How Customer Service Provides ‘Important Trust Building Opportunities’ for Publishers: API Report | What’s new in publishing?

Customer service is becoming more important now that publishers are increasingly focusing on generating revenue directly from readers. However, “little attention has been paid to revitalizing customer service approaches,” according to a new API report, how customer service can build trust and engagement with the masses. This “poses a problem because support teams are often the first or only point of contact for many customers.”

News outlets can no longer see customer service as an afterthought in this new age of journalism. People who communicate through these channels care enough to interact with their news provider, so bad experiences with representatives of that organization on the front lines can eventually lead to their withdrawal.

How customer service can build trust and engagement with the masses

“A direct link between the quality of customer service and the retention and acquisition of subscribers”

The report “takes a deep look at how customer service functions should evolve as news outlets focus more on consumer revenue and audience engagement.” Written by strategist and consultant Anita Lee, it is based on interviews with newsroom leaders from a wide range of US-based news outlets.

“There is a direct link between the quality of customer service and the retention and acquisition of subscribers,” Lee wrote. “We also see customer service as an opportunity to rebuild trust with audiences at a time when public trust in US media organizations has been at an all-time low.”

It recommends a four-pronged strategy for customer service development. here they are:

  1. Dismantling silos and merging partitions
  2. Online Operations Optimization
  3. Invest in practical methods of service
  4. Take strategic risks and test creative customer service strategies

“Two Systems Challenge”

Communication barriers between the print and digital departments often prevent publishers from providing high-quality customer service. Terrence Williams, president and chief operating officer of The Keene Sentinel in Keene, New Hampshire, found that the 222-year-old daily was finding it difficult to deal with complaints from digital customers.

Williams told Lee that while the Sentinel employees responsible for digital distribution were communicating well with customers, he and the newsroom staff were not involved in those conversations. The publisher has secured a cross-departmental staff group to join the Poynter Institute’s version of Table Stakes. It helped them identify barriers to entry for subscribers.

“We had the right people in that group to make sure every step along the way had a defender out there,” Williams said.

We had the right people out of the trade. We had news people involved. We had our own technical team and we had our own digital staff. They were all combined, and they all saw right away that this was a real problem for us. So they bought the whole thing.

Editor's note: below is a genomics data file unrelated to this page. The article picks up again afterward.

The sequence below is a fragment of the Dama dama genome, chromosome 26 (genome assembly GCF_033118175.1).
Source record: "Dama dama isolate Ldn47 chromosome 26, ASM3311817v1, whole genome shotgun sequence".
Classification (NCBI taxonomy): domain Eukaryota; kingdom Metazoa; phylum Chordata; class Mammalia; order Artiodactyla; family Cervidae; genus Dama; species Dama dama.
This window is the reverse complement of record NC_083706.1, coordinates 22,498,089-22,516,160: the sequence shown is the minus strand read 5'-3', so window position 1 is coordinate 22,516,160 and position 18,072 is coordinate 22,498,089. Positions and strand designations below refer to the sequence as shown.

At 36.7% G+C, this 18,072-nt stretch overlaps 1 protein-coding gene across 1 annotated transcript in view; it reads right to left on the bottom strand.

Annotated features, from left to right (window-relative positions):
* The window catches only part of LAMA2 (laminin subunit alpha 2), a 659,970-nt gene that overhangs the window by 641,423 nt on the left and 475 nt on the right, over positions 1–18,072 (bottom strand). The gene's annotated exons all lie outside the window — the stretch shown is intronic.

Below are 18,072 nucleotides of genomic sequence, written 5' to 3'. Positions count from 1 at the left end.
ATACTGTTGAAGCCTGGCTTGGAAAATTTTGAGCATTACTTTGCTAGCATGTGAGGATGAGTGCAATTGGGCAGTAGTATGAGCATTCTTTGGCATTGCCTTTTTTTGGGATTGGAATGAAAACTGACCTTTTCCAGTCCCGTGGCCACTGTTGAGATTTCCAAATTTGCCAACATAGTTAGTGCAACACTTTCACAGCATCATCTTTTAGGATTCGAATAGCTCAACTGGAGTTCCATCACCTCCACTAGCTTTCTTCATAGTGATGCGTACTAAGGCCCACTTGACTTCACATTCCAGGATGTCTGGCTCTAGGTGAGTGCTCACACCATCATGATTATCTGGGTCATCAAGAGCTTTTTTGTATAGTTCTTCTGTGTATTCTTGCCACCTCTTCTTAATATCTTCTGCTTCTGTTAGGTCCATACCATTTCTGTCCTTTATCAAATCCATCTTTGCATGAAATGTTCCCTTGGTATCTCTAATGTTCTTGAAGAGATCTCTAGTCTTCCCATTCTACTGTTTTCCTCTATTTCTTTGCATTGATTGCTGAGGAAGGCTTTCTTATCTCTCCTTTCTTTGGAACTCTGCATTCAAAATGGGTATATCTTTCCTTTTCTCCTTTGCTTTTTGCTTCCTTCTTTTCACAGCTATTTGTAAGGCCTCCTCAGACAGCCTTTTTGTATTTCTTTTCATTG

Terence Williams, President and COO of The Keene Sentinel

Their top priority was to create a single database of Sentinel’s advertising and trading clients, both print and digital. The publisher was using two different subscription systems which created a lot of confusion for both customer service as well as subscribers. “I gotta tell you, it was a pain in the ass. I mean, it was really hard to figure out two systems, to get the analytics from two systems,” Williams explained.

The team chose to move forward with only one system that can handle both print and digital trading. This made it easier for customer service representatives to handle complaints. Our trading department has become pretty versatile in dealing with all kinds of complaints, from ‘I didn’t get my paper’ to ‘I can’t seem to sync my subscription so I can actually look at your website after I click’ On “paywall,” Williams added.

The reader sees [customer service] Like talking to the newsroom.”

And that’s just the beginning, publishers should also consider training audience engagement staff in customer service and vice versa.

Reader sees [customer service] Like talking to the newsroom, like sending an email to the reporter. We need to treat customer service as teammates and part of the editorial job.

Andrew Losowski, Co-Founder, The Coral Project, an open source publishing platform

Improving collaboration between customer service and the newsroom would better equip representatives to deal with questions and complaints about the press, helping to build trust between news outlets and news consumers, Lee wrote, citing Joy Mayer, founder of Trusting News.

“Because customer service representatives are on the front lines of audience engagement, these types of interactions are important trust-building opportunities,” she adds.

Mayer suggested training customer service reps to deal with:

  • Correction requests
  • Complaints that stem from misunderstanding or lack of knowledge of journalistic practices
  • Questions about how the newsroom works
  • Questions about how to participate in the reporting process

Keene Sentinel did this through an initiative that allowed all employees — editorial included — to learn from the customer service team. The publisher has also created a guide that collects best practices and advice from employees who have been effective with clients.

The above suggestions will help publisher employees prepare to serve customers effectively. The next step is to make the online user experience as frictionless as possible.

“The simplest possible way to sign up”

The centralization of customer data made it easy for The Keene Sentinel to create the “simplest way to sign up”. The publisher reduced the subscription verification process to three steps that resulted in a “slight increase in subscriptions,” according to Williams. Extensive marketing and promotion of online subscriptions and the introduction of the online payment system Easy Pay also contributed to this success.